|Viewing Single Post From: SOW: James Scott interview|
|Jonatha||Sep 13 2007, 08:20 AM|
SOW: Did you ever envision EJ turning into such a pivotal character?
JS: No. I've been lucky that it's evolved into that. I don't know if that was the idea when I came on. Maybe it's just what came about. I was lucky with the character. I was lucky with the material. I was also very lucky that it played to my strength a bit. I like being a charming little bastard. Can you print that? It all seemed to work.
SOW: What are your thoughts when you learned Thaao Penghlis and Joseph Mascolo were returning as fellow DiMeras?
JS: I saw it as a story moving into a new area. It was good in a number of ways. I certainly found the opportunity to work with Thaao and Joe challenging and rewarding.
SOW: Did you feel any pressure to keep up with such day time legends?
JS: It's hard to escape Thaao's shadow. He's been around for such a long time. There's almost nothing he doesn't know. Obviously, that can be a little intimidating at times.
SOW: What about Joe and the whole aura of Stefano?
JS: That was funny. Joe called me "Elvis' for the first week he came on, in front of and behind the cameras. "Hey, Elvis, how ya doin?" I'd say, "Okay. But it's James, actually." "Nah, Elvis." Joe's very nice, and he has a warm heart. He and Thaao are both larger than life. They play big characters of strength and are both very charming.
SOW: Do you take issue with anything else about American soaps?
JS: One of the problems I have with daytime is that they tackle hard issues in a very soft way. You don't tackle issues like rape, murder and various different crimes in a way that betrays the issue. You don't take the punch out of it if you're going to have a topic like that. You're only diluting your own story, you're own program with your own content, if you don't address in the [proper] way.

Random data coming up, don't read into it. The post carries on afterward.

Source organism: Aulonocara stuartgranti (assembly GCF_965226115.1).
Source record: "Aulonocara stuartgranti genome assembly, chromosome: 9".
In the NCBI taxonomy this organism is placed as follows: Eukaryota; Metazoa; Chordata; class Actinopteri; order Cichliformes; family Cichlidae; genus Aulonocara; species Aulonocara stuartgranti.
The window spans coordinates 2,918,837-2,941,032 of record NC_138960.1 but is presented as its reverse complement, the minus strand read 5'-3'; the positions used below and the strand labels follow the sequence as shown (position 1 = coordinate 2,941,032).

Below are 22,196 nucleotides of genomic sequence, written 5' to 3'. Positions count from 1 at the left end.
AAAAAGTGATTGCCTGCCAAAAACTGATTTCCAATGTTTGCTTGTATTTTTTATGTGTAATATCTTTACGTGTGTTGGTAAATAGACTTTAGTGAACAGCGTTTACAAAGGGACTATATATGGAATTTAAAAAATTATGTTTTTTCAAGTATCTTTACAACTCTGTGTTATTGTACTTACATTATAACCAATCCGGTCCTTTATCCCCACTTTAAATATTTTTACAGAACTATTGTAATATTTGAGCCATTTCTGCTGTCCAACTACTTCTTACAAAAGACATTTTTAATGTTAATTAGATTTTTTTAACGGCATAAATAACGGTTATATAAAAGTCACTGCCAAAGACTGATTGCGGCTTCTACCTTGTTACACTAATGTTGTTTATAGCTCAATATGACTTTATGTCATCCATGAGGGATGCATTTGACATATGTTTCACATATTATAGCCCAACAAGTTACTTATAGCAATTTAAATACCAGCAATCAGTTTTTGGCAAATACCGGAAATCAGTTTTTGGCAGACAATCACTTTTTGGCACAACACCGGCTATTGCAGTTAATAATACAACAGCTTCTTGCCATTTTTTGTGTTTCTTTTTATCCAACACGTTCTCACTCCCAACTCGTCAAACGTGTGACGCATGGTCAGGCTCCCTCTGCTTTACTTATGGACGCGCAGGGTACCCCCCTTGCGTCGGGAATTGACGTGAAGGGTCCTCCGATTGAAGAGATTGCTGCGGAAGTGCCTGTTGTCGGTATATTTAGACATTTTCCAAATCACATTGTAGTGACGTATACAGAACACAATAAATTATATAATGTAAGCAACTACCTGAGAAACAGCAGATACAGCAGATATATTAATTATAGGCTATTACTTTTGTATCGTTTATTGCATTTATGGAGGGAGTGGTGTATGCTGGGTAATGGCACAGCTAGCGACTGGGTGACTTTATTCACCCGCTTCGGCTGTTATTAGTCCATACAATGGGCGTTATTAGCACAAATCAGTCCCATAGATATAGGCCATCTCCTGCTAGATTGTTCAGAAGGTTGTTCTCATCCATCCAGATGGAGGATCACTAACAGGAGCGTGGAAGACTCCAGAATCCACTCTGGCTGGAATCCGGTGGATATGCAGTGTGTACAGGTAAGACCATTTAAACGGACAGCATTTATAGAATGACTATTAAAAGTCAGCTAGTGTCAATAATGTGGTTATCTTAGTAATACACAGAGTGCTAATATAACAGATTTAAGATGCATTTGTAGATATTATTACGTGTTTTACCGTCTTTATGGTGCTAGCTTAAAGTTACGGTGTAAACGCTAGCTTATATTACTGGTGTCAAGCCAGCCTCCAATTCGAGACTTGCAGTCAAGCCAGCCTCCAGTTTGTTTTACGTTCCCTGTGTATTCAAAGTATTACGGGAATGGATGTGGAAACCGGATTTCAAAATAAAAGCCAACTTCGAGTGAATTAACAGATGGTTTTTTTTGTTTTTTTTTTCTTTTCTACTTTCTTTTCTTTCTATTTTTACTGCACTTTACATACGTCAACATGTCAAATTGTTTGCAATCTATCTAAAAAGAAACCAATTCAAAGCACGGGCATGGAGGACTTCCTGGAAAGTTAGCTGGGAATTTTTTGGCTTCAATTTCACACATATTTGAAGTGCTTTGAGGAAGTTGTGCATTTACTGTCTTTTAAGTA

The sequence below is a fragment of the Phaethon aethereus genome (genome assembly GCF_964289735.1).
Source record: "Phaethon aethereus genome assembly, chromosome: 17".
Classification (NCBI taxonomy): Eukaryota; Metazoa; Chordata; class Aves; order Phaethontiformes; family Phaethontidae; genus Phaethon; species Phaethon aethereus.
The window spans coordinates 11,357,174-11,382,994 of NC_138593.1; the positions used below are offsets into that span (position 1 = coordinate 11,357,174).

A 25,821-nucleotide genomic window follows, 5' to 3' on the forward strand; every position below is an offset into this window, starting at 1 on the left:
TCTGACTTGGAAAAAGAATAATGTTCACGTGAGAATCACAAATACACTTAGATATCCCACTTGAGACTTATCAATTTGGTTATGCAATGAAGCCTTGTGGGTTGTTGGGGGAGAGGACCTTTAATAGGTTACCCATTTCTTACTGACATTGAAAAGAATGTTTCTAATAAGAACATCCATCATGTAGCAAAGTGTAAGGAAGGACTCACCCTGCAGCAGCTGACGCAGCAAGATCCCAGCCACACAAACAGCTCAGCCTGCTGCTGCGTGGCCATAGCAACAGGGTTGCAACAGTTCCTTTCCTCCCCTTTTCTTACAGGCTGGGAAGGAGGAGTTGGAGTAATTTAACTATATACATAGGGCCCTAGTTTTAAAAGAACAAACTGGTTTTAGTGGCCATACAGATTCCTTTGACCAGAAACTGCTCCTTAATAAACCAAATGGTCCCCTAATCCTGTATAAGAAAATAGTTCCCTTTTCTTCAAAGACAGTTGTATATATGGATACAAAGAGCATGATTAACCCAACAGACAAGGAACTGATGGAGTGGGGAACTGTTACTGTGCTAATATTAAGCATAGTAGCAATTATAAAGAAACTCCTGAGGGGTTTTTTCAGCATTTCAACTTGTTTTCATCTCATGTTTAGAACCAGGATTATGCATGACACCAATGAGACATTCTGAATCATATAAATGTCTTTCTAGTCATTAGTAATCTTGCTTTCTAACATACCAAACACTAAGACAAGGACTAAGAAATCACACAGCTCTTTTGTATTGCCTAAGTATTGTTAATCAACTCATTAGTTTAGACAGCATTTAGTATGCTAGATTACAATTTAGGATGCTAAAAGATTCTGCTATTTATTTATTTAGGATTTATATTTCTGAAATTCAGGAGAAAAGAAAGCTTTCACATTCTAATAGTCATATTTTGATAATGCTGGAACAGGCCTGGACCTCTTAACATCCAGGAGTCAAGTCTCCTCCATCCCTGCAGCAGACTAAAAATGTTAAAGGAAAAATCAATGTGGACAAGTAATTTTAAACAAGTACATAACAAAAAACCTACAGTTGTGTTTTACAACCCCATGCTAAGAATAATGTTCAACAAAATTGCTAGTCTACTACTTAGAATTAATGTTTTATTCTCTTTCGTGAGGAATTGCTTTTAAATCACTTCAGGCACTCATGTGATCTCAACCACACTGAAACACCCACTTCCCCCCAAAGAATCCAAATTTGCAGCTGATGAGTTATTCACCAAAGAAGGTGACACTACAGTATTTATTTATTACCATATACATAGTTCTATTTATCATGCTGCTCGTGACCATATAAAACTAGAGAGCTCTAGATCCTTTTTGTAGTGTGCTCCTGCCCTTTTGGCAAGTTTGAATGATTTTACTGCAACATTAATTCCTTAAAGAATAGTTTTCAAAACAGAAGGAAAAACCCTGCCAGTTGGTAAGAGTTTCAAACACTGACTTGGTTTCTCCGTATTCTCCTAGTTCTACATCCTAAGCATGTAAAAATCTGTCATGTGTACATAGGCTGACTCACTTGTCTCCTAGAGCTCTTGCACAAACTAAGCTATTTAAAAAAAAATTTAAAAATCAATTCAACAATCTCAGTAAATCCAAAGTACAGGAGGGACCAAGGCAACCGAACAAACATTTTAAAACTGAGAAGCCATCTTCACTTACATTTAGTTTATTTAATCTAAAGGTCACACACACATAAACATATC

SOW: It sounds like you're referring to the Sami/EJ rape.
JS: Oh, that's a joke. Come on. The rape was a step too far.
SOW: In that it's been swept under the rug with no after effect for Sami?
JS: Yes. It's hard, although it's easier for me to play the rapist. It's tougher for Alison (Sweeney, Sami). EJ sees it as an invasion. In his head, he thinks that he is the one for Sami. It's stupid, I've got to be honest. It's a bit of a quantum leap to think that this girl was raped, didn't have to have any therapy, and was able to bounce back and be completely fine, because we don't want to deal with the potential and fallout of that. That's the stuff that dilutes the show. I sincerely believe that all these things I'm bitching and moaning about are going to be tightened up considerably under the new direction of Ed Scott. Just in the short time he's been here, there's been a significant change. There has been a serious force that's come through the show since he turned up. You can see it on the monitors. You can see it in the taping. You hear it from the actors who are walking off the set. There's sense of direction that hasn't been there [before].
SOW: Were you at all hesitant about playing the character that was pitted between Sami and Lucas?
JS: Not at all. I thought it would be a fun thing to do, take the perfect little couple and drive a wedge between them. I like playing that. I like that when it was a little less obvious who this guy was, when there was a little more mystery to him. That was a good time to be EJ.
SOW: How do you feel about that aspect of American daytime, 'the shirtless man syndrome?"
JS: If it's appropriate, then I feel it's fine. If it's just for the sake of [doing it], it's not. There was one scene when I got started on the show where I was going out to get the mail. I bumped into Austin, and we had a long conversation, almost rubbing nipples with each other. It was completely pointless. There are other scenes where it's appropriate. But the nice thing about being a bad guy is that nobody really wants to sleep with you. So there aren't a lot of shirts coming off for EJ.
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